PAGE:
Nova Scotia

Public hearings begin as Emera seeks $1.7B from ratepayers for Maritime Link

Nova Scotia Power ratepayers have spent $450M on the Maritime Link so far, but only a fraction of the contracted electricity has been delivered.

N.S. Power customers have spent $450M on the Maritime Link so far, but haven't received what's been promised

The Maritime Link is designed to transmit hydroelectricity from the massive turbines at Muskrat Falls in Labrador. (Jacques Boissinot/Canadian Press)

Halifax-based Emera is before the Nova Scotia Utility and Review Board Monday as public hearings begin on its application to recover $1.7 billion from Nova Scotia Power customers.

It is the final bill for the Maritime Link — the subsea and overhead transmission system Emera built to carry clean, green electricity from the Muskrat Fall hydro project in Labrador into Nova Scotia for the next 35 years.

But the company is being challenged by advocates for Nova Scotia Power customer groups who say full recovery is premature given that only a fraction of the contracted electricity from Muskrat Falls is being delivered.

"There's a real question whether or not that condition has been met," said lawyer Bill Mahody, who represents Nova Scotia Power's 400,000 residential customers.

Ratepayers have shelled out $450 million for the Maritime Link since it was completed in 2018 by Emera subsidiary Nova Scotia Power Maritime Link.

It is the corporate entity before regulators.

On time, on budget

Unlike Nalcor, its Newfoundland and Labrador partner in the Muskrat Falls hydro development, Emera built the Maritime Link on time and on budget.

Emera is guaranteed 20 per cent of hydro from Muskrat Falls, known as the Nova Scotia Block.

In August, Nalcor and Emera signed a so-called acceleration agreement where Nalcor agreed to deliver small amounts of the Nova Scotia Block, even though Muskrat Falls is still not fully operational.

No electricity was delivered in October. Still, the first shipment of the Nova Scotia Block was enough for Emera to submit its final bill.

Emera is seeking $169 million from ratepayers in 2022. That has already been factored into rates. It's also asking for $12 million in bonuses paid to executives on the project and $1.4 million in charitable donations and sponsorships.

"Clearly the Maritime Link has been constructed and has been operational since 2018, that's not the end of the project. The end of the project and the goal of the project was the delivery of that Muskrat energy to Nova Scotia. And frankly, that just has not occurred on any timely basis," said Mahody.

'A bitter pill'

Mahody calls the attempt to recover bonuses from ratepayers "a bitter pill."

Emera said it paid the bonuses between 2012 and 2020 as an incentive to retain executives on the project.

If that was the case, it was a failure, said a consultant for the small business advocate in evidence submitted ahead of the hearing.

"Of the 20 management team members in the list who received incentive payments, only eight are listed as still active, and 11 have departed [Nova Scotia Power Maritime Link]," noted John Athas.

In an opening statement filed before the hearing, the lawyer for Nova Scotia Power's industrial customers said there was a "mismatch" between 100 per cent cost recovery when less is being delivered.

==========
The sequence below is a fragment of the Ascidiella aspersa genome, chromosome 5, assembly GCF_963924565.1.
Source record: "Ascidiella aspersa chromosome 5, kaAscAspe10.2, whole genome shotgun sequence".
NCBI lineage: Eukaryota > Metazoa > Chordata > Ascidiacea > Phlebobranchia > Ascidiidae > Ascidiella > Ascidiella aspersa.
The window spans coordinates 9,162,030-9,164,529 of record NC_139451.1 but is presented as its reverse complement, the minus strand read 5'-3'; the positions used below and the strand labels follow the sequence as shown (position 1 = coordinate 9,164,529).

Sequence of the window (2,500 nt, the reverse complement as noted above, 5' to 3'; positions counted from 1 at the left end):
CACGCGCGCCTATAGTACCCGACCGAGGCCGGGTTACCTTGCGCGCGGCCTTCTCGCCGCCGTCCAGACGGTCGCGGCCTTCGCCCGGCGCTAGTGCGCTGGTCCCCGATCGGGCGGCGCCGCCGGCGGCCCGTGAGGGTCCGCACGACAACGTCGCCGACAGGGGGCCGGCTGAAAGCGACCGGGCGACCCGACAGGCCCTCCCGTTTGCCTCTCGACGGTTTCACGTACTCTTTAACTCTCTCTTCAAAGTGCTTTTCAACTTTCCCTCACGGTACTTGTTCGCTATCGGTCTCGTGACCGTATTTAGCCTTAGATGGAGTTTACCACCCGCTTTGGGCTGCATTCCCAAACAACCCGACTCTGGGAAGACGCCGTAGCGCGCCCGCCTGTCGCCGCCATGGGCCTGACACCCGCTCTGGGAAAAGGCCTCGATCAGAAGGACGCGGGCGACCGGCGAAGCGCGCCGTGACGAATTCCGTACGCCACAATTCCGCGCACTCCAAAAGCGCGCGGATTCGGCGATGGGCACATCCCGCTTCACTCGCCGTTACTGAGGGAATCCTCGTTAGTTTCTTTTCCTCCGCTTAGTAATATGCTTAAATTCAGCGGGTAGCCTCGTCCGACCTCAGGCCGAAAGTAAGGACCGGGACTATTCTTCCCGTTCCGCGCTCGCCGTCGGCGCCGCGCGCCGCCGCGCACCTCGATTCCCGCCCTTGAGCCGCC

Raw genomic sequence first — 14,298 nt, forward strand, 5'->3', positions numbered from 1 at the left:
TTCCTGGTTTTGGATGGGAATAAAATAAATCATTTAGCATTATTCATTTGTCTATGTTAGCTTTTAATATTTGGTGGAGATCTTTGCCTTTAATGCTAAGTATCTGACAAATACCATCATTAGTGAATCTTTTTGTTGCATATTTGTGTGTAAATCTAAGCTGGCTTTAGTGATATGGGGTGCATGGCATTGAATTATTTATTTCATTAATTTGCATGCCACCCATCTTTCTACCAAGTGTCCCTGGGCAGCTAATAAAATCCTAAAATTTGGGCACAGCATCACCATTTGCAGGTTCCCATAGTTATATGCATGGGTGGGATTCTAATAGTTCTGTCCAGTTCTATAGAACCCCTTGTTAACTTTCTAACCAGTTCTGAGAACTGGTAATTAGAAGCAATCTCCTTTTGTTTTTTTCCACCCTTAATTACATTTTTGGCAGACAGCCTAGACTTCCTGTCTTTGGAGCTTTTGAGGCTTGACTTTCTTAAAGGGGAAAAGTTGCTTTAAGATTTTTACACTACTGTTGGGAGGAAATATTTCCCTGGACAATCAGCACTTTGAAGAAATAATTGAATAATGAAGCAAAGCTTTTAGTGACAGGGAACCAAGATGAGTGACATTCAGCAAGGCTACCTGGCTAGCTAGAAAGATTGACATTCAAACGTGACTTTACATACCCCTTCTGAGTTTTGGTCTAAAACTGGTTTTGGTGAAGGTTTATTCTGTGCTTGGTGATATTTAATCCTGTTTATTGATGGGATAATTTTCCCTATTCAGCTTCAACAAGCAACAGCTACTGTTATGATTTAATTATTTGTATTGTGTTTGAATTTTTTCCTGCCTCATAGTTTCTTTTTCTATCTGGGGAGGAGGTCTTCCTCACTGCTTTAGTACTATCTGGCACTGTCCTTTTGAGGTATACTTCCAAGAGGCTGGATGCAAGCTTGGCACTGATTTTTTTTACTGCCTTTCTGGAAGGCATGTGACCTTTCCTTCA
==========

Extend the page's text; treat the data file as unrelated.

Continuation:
"It is clear that as yet, the 'original bargain' — delivery of the N.S. Block, including supplemental energy and the capacity to transact Nalcor market-priced energy — has not been fulfilled," said Nancy Rubin.

Prudent decision

The company said securing advance delivery of the Nova Scotia Block before Muskrat Falls was fully commissioned was a prudent decision.

While the generating turbines in Labrador are working, the Labrador Island Link (LIL) where electricity makes landfall on Newfoundland, has been plagued with software problems.

"The wisdom and benefits of this decision have since been proven," Nova Scotia Power Maritime Link said in evidence filed before the hearing.

"On Oct. 7, 2021, Nalcor announced that it no longer expected to achieve commercial operation of the LIL in November 2021 … Nalcor continues to work towards that schedule but has recently indicated that LIL commissioning by late March 2022 is a reasonably possible outcome."

50-year lifespan questioned

It said Nalcor is obligated to make up shortfalls as soon as possible and in the meantime, low emissions electricity is flowing. Emera is also rebutting evidence challenging the expected 50-year service life of the Maritime Link subsea cable carrying electricity across the Cabot Strait to landfall in Cape Breton.

In his statement submitted ahead of the hearing, Mahody cited a consultant hired by the regulator who said there is no evidence for the expected service life of 50 years; the components of the cables are more likely to have a lifetime of 40 years and the fibre optic cable is to have a lifetime of 25 years.

"Those design parameters are important because the delivery of the energy over the length of the term depends on the performance of that cable," Mahody said.

Nova Scotia Power Maritime Link said in its evidence that it is confident in its claims and has provided additional information to support them.

Five days have been set aside for the hearings.


Paul Withers


Paul Withers is an award-winning journalist whose career started in the 1970s as a cartoonist. He has been covering Nova Scotia politics for more than 20 years.


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